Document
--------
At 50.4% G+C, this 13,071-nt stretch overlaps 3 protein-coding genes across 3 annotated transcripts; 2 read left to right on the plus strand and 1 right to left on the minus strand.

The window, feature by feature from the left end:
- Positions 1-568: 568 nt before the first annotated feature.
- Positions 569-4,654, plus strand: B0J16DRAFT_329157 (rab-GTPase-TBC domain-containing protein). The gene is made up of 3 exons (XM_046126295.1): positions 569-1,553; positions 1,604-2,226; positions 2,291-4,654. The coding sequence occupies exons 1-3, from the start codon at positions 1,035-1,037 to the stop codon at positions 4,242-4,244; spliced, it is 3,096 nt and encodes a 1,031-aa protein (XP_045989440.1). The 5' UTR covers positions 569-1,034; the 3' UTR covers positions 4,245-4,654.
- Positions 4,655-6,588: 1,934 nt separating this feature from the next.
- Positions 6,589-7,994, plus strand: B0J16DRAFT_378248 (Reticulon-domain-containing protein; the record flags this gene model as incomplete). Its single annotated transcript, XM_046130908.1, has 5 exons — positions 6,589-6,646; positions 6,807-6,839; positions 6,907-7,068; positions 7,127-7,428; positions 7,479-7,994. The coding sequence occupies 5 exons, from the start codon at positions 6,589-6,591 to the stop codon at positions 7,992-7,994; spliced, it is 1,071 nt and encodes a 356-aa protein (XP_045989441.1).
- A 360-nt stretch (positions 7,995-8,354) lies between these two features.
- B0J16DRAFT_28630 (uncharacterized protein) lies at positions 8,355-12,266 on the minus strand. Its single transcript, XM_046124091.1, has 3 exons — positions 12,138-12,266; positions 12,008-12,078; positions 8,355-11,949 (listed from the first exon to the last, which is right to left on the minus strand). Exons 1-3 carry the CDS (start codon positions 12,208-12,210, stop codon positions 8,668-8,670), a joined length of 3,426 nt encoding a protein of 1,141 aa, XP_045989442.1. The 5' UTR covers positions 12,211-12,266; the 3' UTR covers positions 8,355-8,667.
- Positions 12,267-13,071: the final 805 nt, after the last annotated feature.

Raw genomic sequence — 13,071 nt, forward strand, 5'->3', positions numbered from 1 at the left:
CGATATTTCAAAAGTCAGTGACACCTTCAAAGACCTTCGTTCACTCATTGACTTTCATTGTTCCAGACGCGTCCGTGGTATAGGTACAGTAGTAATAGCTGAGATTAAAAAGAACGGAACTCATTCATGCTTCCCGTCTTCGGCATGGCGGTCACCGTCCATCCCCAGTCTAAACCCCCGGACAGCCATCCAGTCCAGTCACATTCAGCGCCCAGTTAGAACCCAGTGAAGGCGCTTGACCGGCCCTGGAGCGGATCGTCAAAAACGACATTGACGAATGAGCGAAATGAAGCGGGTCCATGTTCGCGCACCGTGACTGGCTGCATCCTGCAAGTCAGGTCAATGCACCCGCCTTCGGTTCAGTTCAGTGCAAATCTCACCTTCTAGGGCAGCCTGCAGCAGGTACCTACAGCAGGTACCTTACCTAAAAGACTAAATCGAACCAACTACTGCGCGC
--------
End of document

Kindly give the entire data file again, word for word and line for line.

At 50.4% G+C, this 13,071-nt stretch overlaps 3 protein-coding genes across 3 annotated transcripts; 2 read left to right on the plus strand and 1 right to left on the minus strand.

The window, feature by feature from the left end:
- Positions 1-568: 568 nt before the first annotated feature.
- Positions 569-4,654, plus strand: B0J16DRAFT_329157 (rab-GTPase-TBC domain-containing protein). The gene is made up of 3 exons (XM_046126295.1): positions 569-1,553; positions 1,604-2,226; positions 2,291-4,654. The coding sequence occupies exons 1-3, from the start codon at positions 1,035-1,037 to the stop codon at positions 4,242-4,244; spliced, it is 3,096 nt and encodes a 1,031-aa protein (XP_045989440.1). The 5' UTR covers positions 569-1,034; the 3' UTR covers positions 4,245-4,654.
- Positions 4,655-6,588: 1,934 nt separating this feature from the next.
- Positions 6,589-7,994, plus strand: B0J16DRAFT_378248 (Reticulon-domain-containing protein; the record flags this gene model as incomplete). Its single annotated transcript, XM_046130908.1, has 5 exons — positions 6,589-6,646; positions 6,807-6,839; positions 6,907-7,068; positions 7,127-7,428; positions 7,479-7,994. The coding sequence occupies 5 exons, from the start codon at positions 6,589-6,591 to the stop codon at positions 7,992-7,994; spliced, it is 1,071 nt and encodes a 356-aa protein (XP_045989441.1).
- A 360-nt stretch (positions 7,995-8,354) lies between these two features.
- B0J16DRAFT_28630 (uncharacterized protein) lies at positions 8,355-12,266 on the minus strand. Its single transcript, XM_046124091.1, has 3 exons — positions 12,138-12,266; positions 12,008-12,078; positions 8,355-11,949 (listed from the first exon to the last, which is right to left on the minus strand). Exons 1-3 carry the CDS (start codon positions 12,208-12,210, stop codon positions 8,668-8,670), a joined length of 3,426 nt encoding a protein of 1,141 aa, XP_045989442.1. The 5' UTR covers positions 12,211-12,266; the 3' UTR covers positions 8,355-8,667.
- Positions 12,267-13,071: the final 805 nt, after the last annotated feature.

Raw genomic sequence — 13,071 nt, forward strand, 5'->3', positions numbered from 1 at the left:
CGATATTTCAAAAGTCAGTGACACCTTCAAAGACCTTCGTTCACTCATTGACTTTCATTGTTCCAGACGCGTCCGTGGTATAGGTACAGTAGTAATAGCTGAGATTAAAAAGAACGGAACTCATTCATGCTTCCCGTCTTCGGCATGGCGGTCACCGTCCATCCCCAGTCTAAACCCCCGGACAGCCATCCAGTCCAGTCACATTCAGCGCCCAGTTAGAACCCAGTGAAGGCGCTTGACCGGCCCTGGAGCGGATCGTCAAAAACGACATTGACGAATGAGCGAAATGAAGCGGGTCCATGTTCGCGCACCGTGACTGGCTGCATCCTGCAAGTCAGGTCAATGCACCCGCCTTCGGTTCAGTTCAGTGCAAATCTCACCTTCTAGGGCAGCCTGCAGCAGGTACCTACAGCAGGTACCTTACCTAAAAGACTAAATCGAACCAACTACTGCGCGC